This biography of a living person needs additional citations for verification .(October 2018)
|Birth name||Steven Douglas Coleman|
|Born||September 20, 1956|
Chicago, Illinois, U.S.
|Genres||Jazz, avant-garde, M-Base|
|Occupation(s)||Musician, composer, bandleader|
|Labels||JMT, Pangaea, Novus, BMG, Label Bleu, Pi|
Steve Coleman (born September 20, 1956)  is an American saxophonist, composer, bandleader and music theorist. In 2014, he was named a MacArthur Fellow.
Steve Coleman was born and grew up in South Side, Chicago.  He started playing alto saxophone at the age of 14. Coleman attended Illinois Wesleyan University for two years,.  followed by a transfer to Roosevelt University (Chicago Musical College).
Coleman moved to New York in 1978 and worked in big bands such as the Thad Jones/Mel Lewis Orchestra, Slide Hampton's big band, Sam Rivers' Studio Rivbea Orchestra, and briefly in Cecil Taylor's big band.  Shortly thereafter, Coleman began working as a sideman with David Murray, Doug Hammond, Dave Holland, Michael Brecker and Abbey Lincoln. For the first four years in New York Coleman spent a good deal of time playing in the streets and in tiny clubs with a band that he put together with trumpeter Graham Haynes, the group that would evolve into the ensemble Steve Coleman and Five Elements that would serve as the main ensemble for Coleman's activities. In this group, he developed his concept of improvisation within nested looping structures. Coleman collaborated with other young African-American musicians such as Cassandra Wilson and Greg Osby, and they founded the so-called M-Base movement. 
Coleman regards the music tradition he is coming from as African Diasporan culture with essential African retentions, especially a certain kind of sensibility. He searched for these roots and their connections of contemporary African-American music. For that purpose, he travelled to Ghana at the end of 1993 and came in contact with (among others) the Dagomba (Dagbon) people whose traditional drum music uses very complex polyrhythm and a drum language that allows sophisticated speaking through music (described and recorded by John Miller Chernoff  ). Thus, Coleman was animated to think about the role of music and the transmission of information in non-western cultures. He wanted to collaborate with musicians who were involved in traditions which come out of West Africa. One of his main interests was the Yoruba tradition (predominantly out of western Nigeria) which is one of the Ancient African Religions underlying Santería (Cuba and Puerto Rico), Vodou (Haiti) and Candomblé (Bahia, Brazil). In Cuba, Coleman found the group Afrocuba de Matanzas who specialized in preserving various styles of rumba as well as all in Cuba persisting African traditions which are mixed together under the general title of Santería (Abakuá, Arara, Congo, Yoruba). In 1996 Coleman along with a group of 10 musicians as well as dancers and the group Afrocuba de Matanzas worked together for 12 days, performed at the Havana Jazz Festival, and recorded the album The Sign and the Seal. In 1997 Coleman took a group of musicians from America and Cuba to Senegal to collaborate and participate in musical and cultural exchanges with the musicians of the local Senegalese group Sing Sing Rhythm. He also led his group Five Elements to the south of India in 1998 to participate in a cultural exchange with different musicians in the carnatic music tradition.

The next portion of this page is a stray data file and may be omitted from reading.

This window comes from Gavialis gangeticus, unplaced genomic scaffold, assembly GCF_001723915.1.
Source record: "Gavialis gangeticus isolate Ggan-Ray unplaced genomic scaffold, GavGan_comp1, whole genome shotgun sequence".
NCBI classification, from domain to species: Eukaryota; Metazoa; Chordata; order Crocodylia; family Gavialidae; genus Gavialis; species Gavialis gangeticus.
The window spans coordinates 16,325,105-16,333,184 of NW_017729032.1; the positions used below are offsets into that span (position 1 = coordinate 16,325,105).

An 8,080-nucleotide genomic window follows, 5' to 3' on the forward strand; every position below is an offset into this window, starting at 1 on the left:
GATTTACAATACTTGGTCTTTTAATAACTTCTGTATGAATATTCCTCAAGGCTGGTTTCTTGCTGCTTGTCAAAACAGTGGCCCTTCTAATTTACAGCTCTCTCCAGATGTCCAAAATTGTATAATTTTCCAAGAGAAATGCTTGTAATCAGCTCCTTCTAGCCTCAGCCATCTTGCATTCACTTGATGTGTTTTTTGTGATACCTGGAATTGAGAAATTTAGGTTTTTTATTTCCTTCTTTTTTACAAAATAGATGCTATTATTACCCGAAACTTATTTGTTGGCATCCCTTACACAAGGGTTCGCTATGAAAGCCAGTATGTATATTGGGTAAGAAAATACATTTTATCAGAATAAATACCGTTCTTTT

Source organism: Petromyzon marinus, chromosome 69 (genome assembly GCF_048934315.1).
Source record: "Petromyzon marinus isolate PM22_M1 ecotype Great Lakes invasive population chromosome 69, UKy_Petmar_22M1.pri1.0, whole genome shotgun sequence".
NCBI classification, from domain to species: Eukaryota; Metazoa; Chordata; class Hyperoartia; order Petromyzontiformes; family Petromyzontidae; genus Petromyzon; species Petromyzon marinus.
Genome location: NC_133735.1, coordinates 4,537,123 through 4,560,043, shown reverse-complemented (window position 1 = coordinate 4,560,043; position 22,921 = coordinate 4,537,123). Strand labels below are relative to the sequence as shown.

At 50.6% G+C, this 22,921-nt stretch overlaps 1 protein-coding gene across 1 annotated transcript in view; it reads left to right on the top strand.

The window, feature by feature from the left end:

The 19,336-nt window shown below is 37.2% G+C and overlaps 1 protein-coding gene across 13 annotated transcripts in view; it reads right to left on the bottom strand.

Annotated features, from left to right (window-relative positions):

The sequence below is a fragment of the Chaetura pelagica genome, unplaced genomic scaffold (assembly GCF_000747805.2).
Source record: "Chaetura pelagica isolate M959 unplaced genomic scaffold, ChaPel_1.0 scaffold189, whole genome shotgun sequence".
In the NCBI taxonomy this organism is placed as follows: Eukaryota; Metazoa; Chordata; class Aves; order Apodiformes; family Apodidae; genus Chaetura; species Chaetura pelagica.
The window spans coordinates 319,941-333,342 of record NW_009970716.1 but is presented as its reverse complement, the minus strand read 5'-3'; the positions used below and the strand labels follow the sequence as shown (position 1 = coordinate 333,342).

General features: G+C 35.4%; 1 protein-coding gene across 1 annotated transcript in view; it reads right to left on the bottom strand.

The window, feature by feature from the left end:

In September 2014, Coleman was awarded a MacArthur Fellowship for "refreshing traditional templates to create distinctive and innovative work in ... jazz."  
With Doug Hammond
With Dave Holland
With Thad Jones/Mel Lewis
With Mel Lewis
With Abbey Lincoln
With Errol Parker
With The Roots
With Cassandra Wilson
Kevin Tyrone Eubanks is an American jazz and fusion guitarist and composer. He was the leader of The Tonight Show Band with host Jay Leno from 1995 to 2010. He also led the Primetime Band on the short lived The Jay Leno Show.
The term "M-Base" is used in several ways. In the 1980s, a loose collective of young African American musicians including Steve Coleman, Graham Haynes, Cassandra Wilson, Geri Allen, Robin Eubanks, and Greg Osby emerged in Brooklyn with a new sound and specific ideas about creative expression. Using a term coined by Steve Coleman, they called these ideas "M-Base-concept" and critics have used this term to categorize this scene's music as a jazz style. But Coleman stressed "M-Base" doesn't denote a musical style but a way of thinking about creating music. As famous musicians did in the past, he also refuses the word "jazz" as a label for his music and the music tradition represented by musicians like John Coltrane, Charlie Parker, Louis Armstrong, etc. However, the musicians of the M-Base movement, which also included dancers and poets, strived for common creative musical languages, so their early recordings show many similarities reflecting their common ideas, the experiences of working together, and their similar cultural background. To label this kind of music, jazz critics have established the word "M-Base" as a jazz style for lack of a better term, distorting its original meaning.
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